By Nathan J. Daun-Barnett. In a 21st century knowledge economy, countries across the globe are struggling with growing their stock of college educated workers while balancing concerns over the equitable distribution of opportunities to attend college.  The U.S. system is among the most “accessible” in the world, in the sense that nearly any high school graduate can find a place to enroll and potentially earn a degree.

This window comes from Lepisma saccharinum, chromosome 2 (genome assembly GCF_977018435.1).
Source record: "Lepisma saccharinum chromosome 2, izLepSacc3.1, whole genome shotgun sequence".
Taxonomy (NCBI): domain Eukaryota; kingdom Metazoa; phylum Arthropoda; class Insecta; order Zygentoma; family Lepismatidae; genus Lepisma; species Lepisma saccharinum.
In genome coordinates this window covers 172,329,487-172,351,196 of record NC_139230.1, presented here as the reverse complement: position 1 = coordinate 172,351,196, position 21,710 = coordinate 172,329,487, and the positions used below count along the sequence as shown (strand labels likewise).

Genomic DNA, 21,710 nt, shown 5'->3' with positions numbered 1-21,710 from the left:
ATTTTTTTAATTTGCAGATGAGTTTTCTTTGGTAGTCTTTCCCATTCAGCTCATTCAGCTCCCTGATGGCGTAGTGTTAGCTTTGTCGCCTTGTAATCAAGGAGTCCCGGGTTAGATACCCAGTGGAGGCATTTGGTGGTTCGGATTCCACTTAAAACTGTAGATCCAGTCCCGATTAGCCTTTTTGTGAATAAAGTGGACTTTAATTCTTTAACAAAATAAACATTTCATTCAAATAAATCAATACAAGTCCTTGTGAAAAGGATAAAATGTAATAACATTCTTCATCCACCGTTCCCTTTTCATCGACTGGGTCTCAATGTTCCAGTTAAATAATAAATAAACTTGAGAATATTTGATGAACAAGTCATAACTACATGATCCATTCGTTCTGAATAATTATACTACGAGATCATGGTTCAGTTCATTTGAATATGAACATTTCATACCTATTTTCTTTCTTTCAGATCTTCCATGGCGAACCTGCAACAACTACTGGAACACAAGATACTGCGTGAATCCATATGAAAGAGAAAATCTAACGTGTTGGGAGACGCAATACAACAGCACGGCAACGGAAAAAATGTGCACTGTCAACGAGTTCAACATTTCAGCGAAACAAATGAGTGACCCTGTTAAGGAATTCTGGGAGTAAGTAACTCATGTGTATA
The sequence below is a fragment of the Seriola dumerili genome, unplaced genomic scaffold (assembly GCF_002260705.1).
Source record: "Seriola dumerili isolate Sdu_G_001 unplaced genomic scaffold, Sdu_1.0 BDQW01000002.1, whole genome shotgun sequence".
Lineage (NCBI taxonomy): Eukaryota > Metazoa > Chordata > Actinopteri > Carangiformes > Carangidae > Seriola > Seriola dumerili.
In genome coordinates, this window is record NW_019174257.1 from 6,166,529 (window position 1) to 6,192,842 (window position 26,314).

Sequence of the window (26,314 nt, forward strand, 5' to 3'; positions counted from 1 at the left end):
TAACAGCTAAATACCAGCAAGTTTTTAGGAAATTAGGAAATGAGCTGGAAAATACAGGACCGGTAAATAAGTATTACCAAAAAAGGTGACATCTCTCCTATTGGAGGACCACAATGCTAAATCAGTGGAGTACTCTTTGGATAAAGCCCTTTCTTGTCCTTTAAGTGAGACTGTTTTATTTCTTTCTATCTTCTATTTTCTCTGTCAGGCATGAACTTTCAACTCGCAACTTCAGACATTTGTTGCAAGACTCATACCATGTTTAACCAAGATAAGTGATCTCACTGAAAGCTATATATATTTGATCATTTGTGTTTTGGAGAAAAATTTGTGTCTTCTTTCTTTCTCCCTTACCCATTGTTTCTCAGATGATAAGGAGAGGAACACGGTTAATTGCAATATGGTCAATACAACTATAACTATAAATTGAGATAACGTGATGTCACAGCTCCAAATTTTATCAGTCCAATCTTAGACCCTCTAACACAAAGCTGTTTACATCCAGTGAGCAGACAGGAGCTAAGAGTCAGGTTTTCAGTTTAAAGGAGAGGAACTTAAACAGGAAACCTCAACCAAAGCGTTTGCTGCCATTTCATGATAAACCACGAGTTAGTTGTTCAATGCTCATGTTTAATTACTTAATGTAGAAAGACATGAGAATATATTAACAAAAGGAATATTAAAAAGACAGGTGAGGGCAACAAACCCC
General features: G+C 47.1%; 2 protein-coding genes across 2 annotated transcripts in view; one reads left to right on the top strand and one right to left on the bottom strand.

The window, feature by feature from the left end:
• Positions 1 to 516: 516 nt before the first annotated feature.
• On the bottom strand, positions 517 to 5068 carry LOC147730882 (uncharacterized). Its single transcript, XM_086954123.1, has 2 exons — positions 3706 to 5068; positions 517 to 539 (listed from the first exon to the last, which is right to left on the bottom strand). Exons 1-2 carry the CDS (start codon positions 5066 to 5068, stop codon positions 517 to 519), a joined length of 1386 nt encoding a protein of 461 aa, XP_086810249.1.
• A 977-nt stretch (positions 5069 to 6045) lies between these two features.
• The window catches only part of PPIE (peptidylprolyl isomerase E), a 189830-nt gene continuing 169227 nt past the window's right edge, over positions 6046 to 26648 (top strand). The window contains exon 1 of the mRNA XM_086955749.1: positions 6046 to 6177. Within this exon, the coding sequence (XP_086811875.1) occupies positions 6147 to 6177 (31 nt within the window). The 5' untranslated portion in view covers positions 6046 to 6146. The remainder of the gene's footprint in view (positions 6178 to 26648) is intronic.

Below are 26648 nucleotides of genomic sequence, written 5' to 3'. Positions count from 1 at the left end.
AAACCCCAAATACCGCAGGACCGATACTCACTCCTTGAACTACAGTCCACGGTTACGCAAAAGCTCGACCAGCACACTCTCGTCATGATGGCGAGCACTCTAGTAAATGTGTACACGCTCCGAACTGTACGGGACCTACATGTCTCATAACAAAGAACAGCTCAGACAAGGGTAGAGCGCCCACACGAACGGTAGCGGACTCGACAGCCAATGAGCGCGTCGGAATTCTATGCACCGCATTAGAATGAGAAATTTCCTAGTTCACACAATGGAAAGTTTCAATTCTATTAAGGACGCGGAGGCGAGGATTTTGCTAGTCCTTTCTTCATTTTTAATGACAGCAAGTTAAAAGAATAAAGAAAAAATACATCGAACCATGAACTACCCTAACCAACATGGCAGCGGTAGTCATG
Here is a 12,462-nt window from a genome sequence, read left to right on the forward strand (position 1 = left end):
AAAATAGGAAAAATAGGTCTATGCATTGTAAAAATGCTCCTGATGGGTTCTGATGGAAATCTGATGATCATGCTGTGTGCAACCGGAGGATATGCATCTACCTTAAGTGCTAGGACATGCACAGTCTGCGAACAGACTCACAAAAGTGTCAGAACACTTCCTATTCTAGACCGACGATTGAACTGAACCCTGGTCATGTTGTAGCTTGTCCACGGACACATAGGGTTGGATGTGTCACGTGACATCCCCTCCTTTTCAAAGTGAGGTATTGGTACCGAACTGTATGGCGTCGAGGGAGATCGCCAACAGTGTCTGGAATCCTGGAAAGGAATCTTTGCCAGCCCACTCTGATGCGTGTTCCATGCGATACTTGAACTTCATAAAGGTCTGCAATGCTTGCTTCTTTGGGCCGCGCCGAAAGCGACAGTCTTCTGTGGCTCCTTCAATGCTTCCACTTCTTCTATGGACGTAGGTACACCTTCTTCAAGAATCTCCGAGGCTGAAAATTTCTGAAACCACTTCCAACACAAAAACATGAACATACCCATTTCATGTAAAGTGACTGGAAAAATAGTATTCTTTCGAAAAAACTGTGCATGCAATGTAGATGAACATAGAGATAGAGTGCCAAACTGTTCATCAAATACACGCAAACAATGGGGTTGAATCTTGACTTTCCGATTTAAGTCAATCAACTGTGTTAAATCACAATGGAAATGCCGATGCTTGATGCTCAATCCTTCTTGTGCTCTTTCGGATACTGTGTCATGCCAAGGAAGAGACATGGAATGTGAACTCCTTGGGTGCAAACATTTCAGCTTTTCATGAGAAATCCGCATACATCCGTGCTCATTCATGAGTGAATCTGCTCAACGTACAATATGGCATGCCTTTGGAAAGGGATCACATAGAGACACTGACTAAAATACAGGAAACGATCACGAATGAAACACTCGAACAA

In practice, that “American Dream” frequently goes unrealized in greater proportions for lower income families and under-represented minority students. As a consequence, much of the college access literature in the U.S. addresses these forms of social stratification in analyses and implications.  There is, unfortunately, a disconnect between the theory and evidence presented by the research community and the range of policy alternatives initiated at the state and federal levels. There are at least two problems that make research difficult to translate into policy – the research community does not operate as quickly as the policymaking process, and as a result, evidence that can be brought to bear quickly by federal agencies may be given disproportionate weight by policymakers seeking to legislate policy solutions. See more...